Asked what she believes poses the greatest danger for young children, she said: “There are so many pressures – and I don’t want to sound like this terrible technophobe – but I do think there is this awful way of looking at pictures.
“I find it really interesting when doing thousands of selfies with young girls and they all have this special selfie face that they’ve practiced in the mirror for ages and ages.”
Dame Jacqueline, the former children’s laureate, warned that the preoccupation with uploading photographs to social media channels has led to teenage girls all wanting to look the same.
“Now girls are expected all to have long gorgeous hair, to be relatively willowy,” she said. “It’s this awful kind of self-consciousness all the time whereas I don’t remember worrying all the time about what other people thought of us. There doesn’t seem a place for individuality anymore.”
She added: “And also with the whole Twitter thing, if you post something that doesn’t try and immediately be what is considered valuable, kind and correct you are so hideously…trumped…it just seems sad.”
Dame Jacqueline was speaking about how to become a best-selling children’s author at the London Book Fair. She said that while girls today face challenges with social media, she praised the positive developments that have changed women’s position in society.
“I do think it is wonderful now that girls are expected to achieve and have brilliant careers,” she said.
“When I was a girl if you were considered bright there were two occupations – do you want to be a nurse or do you want to be a teacher? Nothing else was ever considered so we have moved forward enormously.
“In many ways it is wonderful how much more open we are as a society and for young people and yet we’re also closed because there is just a particular roof that we have to walk on.”
Dame Jacqueline, who has written more than 100 books over a 35-year career, has previously spoken about the disruption of modern technology.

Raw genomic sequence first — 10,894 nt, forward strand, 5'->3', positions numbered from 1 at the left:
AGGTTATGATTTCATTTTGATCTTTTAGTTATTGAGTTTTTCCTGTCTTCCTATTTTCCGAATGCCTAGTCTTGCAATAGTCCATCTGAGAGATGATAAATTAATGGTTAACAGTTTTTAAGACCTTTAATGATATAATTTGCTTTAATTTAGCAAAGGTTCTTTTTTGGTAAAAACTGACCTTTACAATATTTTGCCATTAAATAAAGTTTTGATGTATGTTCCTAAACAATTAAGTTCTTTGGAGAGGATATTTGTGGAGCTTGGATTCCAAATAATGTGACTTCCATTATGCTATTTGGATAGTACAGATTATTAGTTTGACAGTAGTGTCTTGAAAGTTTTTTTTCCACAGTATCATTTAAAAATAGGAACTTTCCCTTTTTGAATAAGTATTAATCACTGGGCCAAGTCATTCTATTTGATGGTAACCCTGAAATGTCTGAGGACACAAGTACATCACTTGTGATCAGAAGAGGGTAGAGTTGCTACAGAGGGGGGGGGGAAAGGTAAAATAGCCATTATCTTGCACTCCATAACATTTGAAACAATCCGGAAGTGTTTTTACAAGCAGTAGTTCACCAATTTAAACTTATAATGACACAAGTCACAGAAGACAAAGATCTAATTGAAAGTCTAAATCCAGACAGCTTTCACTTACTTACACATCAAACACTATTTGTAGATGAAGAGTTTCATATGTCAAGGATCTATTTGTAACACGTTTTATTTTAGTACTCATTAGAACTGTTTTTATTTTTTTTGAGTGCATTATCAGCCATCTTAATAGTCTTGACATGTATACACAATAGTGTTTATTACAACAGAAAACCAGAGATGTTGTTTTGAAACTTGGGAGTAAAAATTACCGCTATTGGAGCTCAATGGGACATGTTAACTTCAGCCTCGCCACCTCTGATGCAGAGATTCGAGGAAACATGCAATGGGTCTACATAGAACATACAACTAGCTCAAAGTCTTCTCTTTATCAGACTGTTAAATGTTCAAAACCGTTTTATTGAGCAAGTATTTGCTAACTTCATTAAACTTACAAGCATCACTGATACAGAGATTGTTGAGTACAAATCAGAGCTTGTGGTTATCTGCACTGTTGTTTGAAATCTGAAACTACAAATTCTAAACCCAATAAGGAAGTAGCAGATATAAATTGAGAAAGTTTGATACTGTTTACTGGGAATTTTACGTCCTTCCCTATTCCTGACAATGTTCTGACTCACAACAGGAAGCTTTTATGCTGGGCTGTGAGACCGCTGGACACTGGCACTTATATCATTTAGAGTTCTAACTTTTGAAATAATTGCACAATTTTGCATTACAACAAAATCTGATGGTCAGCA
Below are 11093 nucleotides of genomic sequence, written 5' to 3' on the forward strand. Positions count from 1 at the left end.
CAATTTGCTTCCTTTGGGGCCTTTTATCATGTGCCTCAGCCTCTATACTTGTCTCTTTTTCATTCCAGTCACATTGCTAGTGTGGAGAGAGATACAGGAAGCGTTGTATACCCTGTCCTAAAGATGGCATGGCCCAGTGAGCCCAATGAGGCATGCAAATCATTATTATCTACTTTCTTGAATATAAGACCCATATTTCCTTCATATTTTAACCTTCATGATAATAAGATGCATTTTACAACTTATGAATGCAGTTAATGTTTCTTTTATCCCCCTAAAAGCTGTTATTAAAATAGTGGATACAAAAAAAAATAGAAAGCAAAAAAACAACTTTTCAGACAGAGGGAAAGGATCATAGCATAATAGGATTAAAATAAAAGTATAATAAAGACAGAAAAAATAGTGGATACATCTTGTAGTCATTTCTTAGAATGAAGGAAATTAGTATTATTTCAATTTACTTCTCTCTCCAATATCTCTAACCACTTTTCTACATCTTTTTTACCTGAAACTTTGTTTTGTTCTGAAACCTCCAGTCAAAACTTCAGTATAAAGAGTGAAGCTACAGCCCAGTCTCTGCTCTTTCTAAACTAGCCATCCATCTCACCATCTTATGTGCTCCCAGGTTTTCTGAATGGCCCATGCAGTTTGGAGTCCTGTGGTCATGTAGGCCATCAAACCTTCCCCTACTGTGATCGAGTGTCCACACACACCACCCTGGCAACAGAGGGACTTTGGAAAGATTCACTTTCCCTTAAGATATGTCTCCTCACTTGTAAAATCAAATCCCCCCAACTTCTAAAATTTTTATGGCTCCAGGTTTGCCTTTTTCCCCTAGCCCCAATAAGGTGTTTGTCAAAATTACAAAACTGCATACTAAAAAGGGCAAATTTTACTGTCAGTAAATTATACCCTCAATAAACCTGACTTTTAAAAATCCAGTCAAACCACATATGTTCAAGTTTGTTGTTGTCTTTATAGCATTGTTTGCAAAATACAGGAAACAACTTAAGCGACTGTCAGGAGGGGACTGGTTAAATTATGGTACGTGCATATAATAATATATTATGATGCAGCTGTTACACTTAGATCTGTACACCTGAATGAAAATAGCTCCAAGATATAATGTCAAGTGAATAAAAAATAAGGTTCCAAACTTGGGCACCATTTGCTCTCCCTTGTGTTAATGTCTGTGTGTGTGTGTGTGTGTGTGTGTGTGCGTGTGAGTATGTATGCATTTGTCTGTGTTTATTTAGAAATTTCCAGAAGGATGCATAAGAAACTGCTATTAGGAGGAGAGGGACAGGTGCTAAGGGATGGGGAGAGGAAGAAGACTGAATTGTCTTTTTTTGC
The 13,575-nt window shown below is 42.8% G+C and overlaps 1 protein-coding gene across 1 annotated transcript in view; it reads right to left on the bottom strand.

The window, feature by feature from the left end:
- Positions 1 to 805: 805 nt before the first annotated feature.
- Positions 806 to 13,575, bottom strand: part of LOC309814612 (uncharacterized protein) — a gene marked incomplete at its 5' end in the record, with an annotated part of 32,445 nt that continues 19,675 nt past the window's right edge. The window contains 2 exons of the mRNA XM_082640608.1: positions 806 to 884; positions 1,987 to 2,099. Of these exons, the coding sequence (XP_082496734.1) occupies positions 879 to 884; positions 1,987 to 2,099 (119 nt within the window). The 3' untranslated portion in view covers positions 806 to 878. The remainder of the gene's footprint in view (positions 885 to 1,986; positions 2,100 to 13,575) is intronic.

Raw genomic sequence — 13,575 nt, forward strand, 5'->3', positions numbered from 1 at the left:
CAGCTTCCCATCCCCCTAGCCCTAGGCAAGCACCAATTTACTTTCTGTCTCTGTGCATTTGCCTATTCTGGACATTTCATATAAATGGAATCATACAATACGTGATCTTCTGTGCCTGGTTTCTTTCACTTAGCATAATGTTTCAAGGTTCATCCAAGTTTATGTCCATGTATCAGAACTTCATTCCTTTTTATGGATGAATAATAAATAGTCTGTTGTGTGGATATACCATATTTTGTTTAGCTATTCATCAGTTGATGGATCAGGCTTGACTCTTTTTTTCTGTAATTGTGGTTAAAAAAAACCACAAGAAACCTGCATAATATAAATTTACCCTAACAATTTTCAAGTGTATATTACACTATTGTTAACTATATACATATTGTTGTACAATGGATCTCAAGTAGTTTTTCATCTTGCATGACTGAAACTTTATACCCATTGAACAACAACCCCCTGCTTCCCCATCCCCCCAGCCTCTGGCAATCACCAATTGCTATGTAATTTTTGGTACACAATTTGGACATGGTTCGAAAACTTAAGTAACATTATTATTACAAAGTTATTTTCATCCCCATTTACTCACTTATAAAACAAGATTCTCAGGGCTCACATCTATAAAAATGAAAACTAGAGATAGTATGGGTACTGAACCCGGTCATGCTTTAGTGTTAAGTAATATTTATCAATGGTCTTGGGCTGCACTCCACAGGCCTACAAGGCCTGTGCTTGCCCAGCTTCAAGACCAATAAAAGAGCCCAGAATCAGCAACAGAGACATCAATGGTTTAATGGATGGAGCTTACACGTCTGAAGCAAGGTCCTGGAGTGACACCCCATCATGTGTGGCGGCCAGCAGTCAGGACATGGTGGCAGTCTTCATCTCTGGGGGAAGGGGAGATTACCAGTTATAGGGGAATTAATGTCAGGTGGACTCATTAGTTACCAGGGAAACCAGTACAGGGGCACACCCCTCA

Last year she complained that electronic life has “wiped out books”, as adults prefer to check their emails and smartphones to picking up a paperback while on the move.
Dame Jacqueline said she finds it “sad” to see adults are not reading as much as they used to, claiming she is often the only one on a train journey now holding a book.
The writer said that while children still have huge appetite for reading, thanks in part to encouragement from their schools, adults increasingly appear to prefer their smartphones.
“I find it sad that adults aren’t reading as much,” she said. “On the train 10 years ago people were reading books – I would love trying to work out what titles they were reading.
“Now I’ll be the only person with a book on my lap and everyone else is glued to their smartphones or checking emails. Electronic life has wiped out books.”
These increasingly popular YouTube videos – some of which have been watched millions of times – show teenagers studying for hours on end, while sharing tips and advice about how to revise.
Ruby, whose channel is called Ruby Granger named after her hero Hermione Granger from Harry Potter, has had over 13 million views.
Among her videos are speeded-up clips of herself revising for her A-levels in English, Philosophy and Chemistry for 14 and 15 hours a day.
Introducing her Study With Me: 15 Hour Study Day film, said explains: “This is the longest study with me that I have ever filmed. I just want to quickly point out that I do not do 15 hours of studying every day.
“Usually if I’m not doing anything else that day I will do 10-12 hours of work. This isn’t always homework, sometimes I like to do extension projects.”
Meanwhile, Jade Bowler’s YouTube channel Unjaded Jade has had 10.3 million views – one of her posts shows her crying as she tells how she was rejected from Oxford University – and Eve Bennett from Revision with Eve, has had 12.6 million views.
Chris McGovern, chair of the Campaign for Real Education, said that “study tubers” can offer social support and reassurance for students who may otherwise feel isolated while revising.
He added that there is “rising panic” among teenagers about exams, and that YouTube vloggers can fuel their anxiety. “One of the dangers is that it creates a sense of hysteria, a collective hysteria,” he said.
“We need to get away from the videos, I suspect they are whipping up hysteria. Unfortunately for youngsters, they tend to whip each other up into a frenzy.”
Geoff Barton, general secretary of the Association of School and College Leaders, said that on the one hand, youngsters should be congratulated for “being innovative and using technology for something constructive”.
However, he added that children must be “protected” from “setting themselves unattainable goals” after watching “study tubers” post videos of themselves revising for hours on end.
“Mental health is such an issue for young people. People present themselves in a way that is unattainable,” he said. “It goes back to schools helping each child to think about themselves, and not that everyone can do this or should do this.”